Saturday, September 16, 2006

Negotiating Terms of Call: a final thought about housing

Or, What about a manse?

When churches provide housing for their pastor-- usually called a "manse" or "parsonage"-- it creates a peculiar situation for the pastor, as far as his salary package goes.

To begin with, this is technically income: a material benefit, in this case free housing, is offered as a part of his payment.  However, whatever it represents as income is eligible to be sheltered as "housing allowance" and therefore isn't taxed.  (To understand this more clearly, cross-reference the list of what is included as housing allowance with the list of limits on housing allowance.)

This is important when considering the common question, "which is better: a parsonage/manse or a larger salary package?" because in most cases the decrease in salary correlates to the value of the provided housing.  In the immediate value, then, choosing whether to accept a manse or parsonage (if one is offered) or to buy or rent housing is a material wash.

One important factor, though, is the availability of housing in the area of your church.  You will want to live relatively nearby to your church's property; there are a dozen reasons for this, which I won't go into here.  If houses are for sale in an established area, however, they may be more expensive than what you can afford.  If your church is in an expensive neighborhood and they have a parsonage available, you should seriously consider using it.

There is also the intangible relational capital that you'll spend if you refuse a manse or parsonage.  By turning down the offer of housing, you are suggesting that it is in some way inadequate or no good.  You may be rejecting a treasured piece of property with a significant history for your new congregation.  And you may be putting the church in a difficult financial position, since they will have to maintain a property they own whether you occupy it or not.  While you may have good reasons for wanting to live elsewhere-- you're afraid of being "too available", for example, or you like doing renovations and you doubt the congregation will allow it-- you should rethink these in light of the message you're sending by refusing such an offer.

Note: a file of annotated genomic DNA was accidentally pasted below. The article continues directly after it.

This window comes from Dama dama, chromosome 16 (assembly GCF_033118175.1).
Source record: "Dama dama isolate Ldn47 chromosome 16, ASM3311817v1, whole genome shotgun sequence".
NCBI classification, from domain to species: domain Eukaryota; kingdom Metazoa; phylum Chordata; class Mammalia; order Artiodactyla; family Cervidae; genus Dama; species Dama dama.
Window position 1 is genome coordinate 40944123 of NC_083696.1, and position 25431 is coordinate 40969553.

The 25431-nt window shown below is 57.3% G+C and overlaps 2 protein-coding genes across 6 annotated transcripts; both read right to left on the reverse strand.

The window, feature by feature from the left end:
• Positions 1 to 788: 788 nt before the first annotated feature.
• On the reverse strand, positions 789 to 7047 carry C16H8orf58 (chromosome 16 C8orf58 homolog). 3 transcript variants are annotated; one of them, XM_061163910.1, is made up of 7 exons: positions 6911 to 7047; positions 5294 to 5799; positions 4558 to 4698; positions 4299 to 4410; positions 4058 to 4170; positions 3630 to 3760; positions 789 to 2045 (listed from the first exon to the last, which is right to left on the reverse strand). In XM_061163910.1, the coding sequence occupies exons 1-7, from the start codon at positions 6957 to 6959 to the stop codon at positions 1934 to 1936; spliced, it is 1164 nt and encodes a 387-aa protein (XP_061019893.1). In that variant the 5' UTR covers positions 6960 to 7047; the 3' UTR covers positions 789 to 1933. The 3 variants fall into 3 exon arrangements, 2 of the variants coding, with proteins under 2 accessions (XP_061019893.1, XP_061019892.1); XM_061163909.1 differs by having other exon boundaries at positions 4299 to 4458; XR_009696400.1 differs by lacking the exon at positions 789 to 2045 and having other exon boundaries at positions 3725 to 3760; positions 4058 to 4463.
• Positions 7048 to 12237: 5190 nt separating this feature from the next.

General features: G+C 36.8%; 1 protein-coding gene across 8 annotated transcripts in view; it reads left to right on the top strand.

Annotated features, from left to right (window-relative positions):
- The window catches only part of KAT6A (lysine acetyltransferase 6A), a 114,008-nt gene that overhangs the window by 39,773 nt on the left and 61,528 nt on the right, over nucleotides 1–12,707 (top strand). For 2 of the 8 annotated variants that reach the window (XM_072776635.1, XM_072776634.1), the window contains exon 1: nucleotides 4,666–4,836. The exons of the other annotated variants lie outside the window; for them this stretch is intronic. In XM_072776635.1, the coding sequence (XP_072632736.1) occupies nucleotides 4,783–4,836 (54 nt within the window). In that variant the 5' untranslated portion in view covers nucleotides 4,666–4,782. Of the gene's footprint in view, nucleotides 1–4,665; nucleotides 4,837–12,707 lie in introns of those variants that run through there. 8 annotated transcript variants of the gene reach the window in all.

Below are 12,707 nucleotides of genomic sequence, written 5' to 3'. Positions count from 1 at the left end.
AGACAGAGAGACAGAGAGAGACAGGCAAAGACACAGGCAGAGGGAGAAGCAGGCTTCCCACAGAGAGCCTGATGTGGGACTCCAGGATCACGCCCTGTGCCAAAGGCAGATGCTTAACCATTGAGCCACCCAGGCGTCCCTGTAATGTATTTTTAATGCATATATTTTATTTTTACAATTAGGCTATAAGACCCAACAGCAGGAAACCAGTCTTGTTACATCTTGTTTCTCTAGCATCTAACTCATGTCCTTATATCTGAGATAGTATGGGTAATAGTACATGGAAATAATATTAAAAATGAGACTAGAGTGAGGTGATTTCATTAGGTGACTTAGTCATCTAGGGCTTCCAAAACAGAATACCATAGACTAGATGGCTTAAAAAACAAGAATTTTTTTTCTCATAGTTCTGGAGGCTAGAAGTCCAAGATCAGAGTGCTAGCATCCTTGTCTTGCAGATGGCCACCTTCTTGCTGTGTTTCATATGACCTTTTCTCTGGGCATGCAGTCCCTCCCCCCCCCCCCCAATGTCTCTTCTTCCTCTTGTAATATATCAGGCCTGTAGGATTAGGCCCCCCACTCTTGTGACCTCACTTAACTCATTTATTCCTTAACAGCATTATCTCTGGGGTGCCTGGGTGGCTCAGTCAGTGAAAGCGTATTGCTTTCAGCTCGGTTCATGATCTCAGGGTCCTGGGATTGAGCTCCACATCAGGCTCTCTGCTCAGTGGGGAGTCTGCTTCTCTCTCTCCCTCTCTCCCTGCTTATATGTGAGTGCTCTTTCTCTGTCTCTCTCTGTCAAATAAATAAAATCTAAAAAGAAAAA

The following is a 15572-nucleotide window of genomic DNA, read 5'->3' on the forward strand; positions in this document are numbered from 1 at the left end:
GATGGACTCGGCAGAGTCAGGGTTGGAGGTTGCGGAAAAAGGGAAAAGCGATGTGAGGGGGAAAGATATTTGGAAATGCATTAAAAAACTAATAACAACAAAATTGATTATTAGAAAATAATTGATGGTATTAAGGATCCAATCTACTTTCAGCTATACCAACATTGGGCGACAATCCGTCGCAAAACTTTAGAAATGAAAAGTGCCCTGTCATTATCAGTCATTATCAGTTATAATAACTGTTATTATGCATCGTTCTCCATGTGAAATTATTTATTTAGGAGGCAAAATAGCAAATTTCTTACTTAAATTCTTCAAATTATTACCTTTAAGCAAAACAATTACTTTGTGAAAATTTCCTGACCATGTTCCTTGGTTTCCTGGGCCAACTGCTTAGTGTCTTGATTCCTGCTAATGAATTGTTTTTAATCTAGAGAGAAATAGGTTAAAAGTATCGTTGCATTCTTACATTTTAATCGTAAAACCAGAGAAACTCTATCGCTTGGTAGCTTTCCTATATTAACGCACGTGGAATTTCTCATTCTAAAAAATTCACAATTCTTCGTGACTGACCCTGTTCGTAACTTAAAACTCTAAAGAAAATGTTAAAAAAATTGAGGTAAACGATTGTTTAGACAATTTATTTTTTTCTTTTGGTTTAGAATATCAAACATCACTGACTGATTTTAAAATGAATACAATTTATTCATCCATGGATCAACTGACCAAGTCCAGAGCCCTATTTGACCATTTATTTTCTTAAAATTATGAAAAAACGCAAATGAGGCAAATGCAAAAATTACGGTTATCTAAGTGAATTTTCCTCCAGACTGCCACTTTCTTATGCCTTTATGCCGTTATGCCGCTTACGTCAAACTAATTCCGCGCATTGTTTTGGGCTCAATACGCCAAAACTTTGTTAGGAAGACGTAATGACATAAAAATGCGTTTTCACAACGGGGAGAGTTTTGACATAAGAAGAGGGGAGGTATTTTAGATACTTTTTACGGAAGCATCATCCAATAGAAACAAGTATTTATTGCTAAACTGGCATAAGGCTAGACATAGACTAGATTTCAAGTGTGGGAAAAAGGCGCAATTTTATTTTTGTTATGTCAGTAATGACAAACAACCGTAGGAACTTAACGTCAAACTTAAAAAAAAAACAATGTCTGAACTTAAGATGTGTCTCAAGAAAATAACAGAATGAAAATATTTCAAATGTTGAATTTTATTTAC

Another consideration with regard to a parsonage is its long-term effect.  The real advantage of owning your home instead of renting (or living in a parsonage) is that you build equity as you pay off the mortgage.  The longer you own your own home, the more of it you own-- and eventually you will have paid it off.  Traditionally, this has coincided roughly with retirement: you finish college or graduate school in your early to mid-twenties, then get married; after struggling through the early years of work for low pay, you finally begin to save up enough to buy a home in your late twenties or early thirties, taking out a 30-year mortgage to do so; perhaps a move to a larger home happens once or twice, and you eventually pay off your home in your mid-sixties, just in time to retire.

When you rent, you lose all sense of equity.  And when you live in a manse, you also lose any equity that you might otherwise gain.  So one of the things you should include in your negotiations, if you will be living in a church-provided home, is an increase in contribution to your retirement savings.  (I'll be talking about retirement savings in broader terms in another post.)  I would recommend calculating-- or having someone else calculate-- the per-year equity value of the housing provided and ask for that (after all, your church is gaining that amount, or already has, so they should be in a position to afford it).

In other words, if you were taking the cash instead of provided housing, and investing it into a mortgage, how much equity would you be accumulating?  That is what you should work toward in your negotiation of the housing allowance portion of your salary package.

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